The UK fell from fifth to 12th place between 2005 and 2011 in a table of 30 states belonging to the Organisation for Economic Co-operation and Development (OECD), the Office for National Statistics (ONS) said.
Its decline was partly attributed to the drop in the value of the pound, meaning that while income has grown, this spending power did not stretch as far when compared with other countries.
Data published by the ONS also showed that the UK had shot up the table of the most indebted countries in Europe between 2000 and 2011, as it doubled the amount it owed in relation to gross domestic product (GDP). It also showed that since 2009, inflation has remained high compared with the US, France and Germany.
The table of disposable income per head showed the UK had fallen substantially in the rankings while other countries maintained a relatively stable position. The US, Luxembourg, Norway and Germany remained unmoved at the top of the chart while Switzerland took the UK's place as it also fell behind Austria, Canada, Belgium and Sweden.
The ONS said that until 2010, the UK had seen a "prolonged period of growth" in this measure of income, despite the recession of 2008-2009, with low mortgage rates and a relatively strong labour market holding off the effects for a couple of years before households "began to feel the squeeze". It said the slip in the international table from fifth to 12th "highlights the relative experience of UK households since the recession". The measure is adjusted to reflect the purchasing power of each country.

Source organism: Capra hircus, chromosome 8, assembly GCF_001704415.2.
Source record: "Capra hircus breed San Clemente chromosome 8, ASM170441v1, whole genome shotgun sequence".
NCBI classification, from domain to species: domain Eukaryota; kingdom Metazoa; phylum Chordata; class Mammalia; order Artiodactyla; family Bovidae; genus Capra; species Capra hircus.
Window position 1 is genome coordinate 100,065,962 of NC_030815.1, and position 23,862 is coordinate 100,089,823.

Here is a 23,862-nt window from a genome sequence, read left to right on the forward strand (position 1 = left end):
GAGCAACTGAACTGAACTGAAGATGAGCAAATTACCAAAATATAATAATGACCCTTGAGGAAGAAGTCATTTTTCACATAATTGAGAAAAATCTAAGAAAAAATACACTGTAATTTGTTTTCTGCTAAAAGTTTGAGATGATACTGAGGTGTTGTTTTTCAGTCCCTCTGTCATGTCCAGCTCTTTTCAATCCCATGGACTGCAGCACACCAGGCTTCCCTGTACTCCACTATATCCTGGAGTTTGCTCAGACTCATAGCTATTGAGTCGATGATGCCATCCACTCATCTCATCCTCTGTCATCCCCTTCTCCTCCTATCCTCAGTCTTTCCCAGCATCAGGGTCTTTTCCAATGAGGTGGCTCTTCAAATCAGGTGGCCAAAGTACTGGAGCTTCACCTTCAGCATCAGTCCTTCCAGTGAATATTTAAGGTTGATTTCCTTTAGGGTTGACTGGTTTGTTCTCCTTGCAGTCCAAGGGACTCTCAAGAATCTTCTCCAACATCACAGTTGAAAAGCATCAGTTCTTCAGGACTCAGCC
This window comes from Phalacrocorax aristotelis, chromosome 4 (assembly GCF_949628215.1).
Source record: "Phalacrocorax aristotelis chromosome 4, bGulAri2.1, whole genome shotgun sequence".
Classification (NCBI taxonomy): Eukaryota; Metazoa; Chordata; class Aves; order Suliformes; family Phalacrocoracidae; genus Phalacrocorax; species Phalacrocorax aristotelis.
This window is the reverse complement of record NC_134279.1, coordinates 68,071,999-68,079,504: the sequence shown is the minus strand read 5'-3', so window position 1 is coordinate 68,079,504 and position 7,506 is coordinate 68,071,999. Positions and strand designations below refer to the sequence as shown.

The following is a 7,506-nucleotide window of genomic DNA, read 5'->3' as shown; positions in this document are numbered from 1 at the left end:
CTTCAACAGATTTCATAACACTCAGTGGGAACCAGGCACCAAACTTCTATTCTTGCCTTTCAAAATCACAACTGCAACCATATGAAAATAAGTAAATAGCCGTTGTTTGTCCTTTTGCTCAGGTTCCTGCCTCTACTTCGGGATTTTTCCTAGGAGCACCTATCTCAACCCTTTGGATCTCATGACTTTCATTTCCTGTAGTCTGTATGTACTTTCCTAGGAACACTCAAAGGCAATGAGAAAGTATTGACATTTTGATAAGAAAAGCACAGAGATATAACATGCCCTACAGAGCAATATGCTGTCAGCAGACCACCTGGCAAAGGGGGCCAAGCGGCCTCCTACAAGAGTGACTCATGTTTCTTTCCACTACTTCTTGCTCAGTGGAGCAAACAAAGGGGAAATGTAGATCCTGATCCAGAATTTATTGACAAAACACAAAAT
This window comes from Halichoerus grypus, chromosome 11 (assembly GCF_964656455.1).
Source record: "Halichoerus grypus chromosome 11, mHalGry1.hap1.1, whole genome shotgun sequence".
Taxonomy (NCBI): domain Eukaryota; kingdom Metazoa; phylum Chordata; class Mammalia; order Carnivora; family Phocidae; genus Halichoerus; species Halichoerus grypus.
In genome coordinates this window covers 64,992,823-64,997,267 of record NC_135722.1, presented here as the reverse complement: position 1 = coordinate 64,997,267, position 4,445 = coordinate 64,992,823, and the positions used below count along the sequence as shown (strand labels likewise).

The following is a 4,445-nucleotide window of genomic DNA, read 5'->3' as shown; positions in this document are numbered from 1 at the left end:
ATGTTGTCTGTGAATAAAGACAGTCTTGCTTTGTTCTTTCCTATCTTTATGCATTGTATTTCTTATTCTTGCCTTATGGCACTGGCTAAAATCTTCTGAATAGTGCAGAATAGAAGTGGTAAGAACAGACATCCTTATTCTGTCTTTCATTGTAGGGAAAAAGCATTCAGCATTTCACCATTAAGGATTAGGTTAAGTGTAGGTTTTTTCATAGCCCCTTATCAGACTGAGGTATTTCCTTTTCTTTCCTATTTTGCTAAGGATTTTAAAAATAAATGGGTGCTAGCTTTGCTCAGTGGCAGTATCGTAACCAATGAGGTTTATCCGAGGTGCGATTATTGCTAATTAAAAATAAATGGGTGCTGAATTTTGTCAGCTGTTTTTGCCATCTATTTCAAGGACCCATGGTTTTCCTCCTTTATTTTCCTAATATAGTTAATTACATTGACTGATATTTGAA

The ONS said: "Between 2005 and 2011 the prices of goods and services in the UK has increased relative to other countries. As a result, although household income in the UK has grown, when compared to other countries that income doesn't stretch as far. This goes some way to explaining why the UK ranks relatively lower than it did in 2005."
Meanwhile, the UK fell 12 places down from ninth best performer in a table measuring unemployment, though its jobless rate of 8% in 2011 was well below crisis-hit Greece (17.7%) and Spain (21.6%). But the ONS said the UK labour market had remained relatively resilient and that many of the countries that overtook it were smaller economies less exposed to the 2008 downturn.
Figures also showed gross public sector debt as a percentage of GDP rose from 41.1% in 2000, well below that of the euro area's 69.2%, to 85% in 2011 - compared with 88.1% in the eurozone. It meant that the UK moved up from 15th most indebted OECD country in 2000 to seventh in 2011, in a table of 22 European nations.
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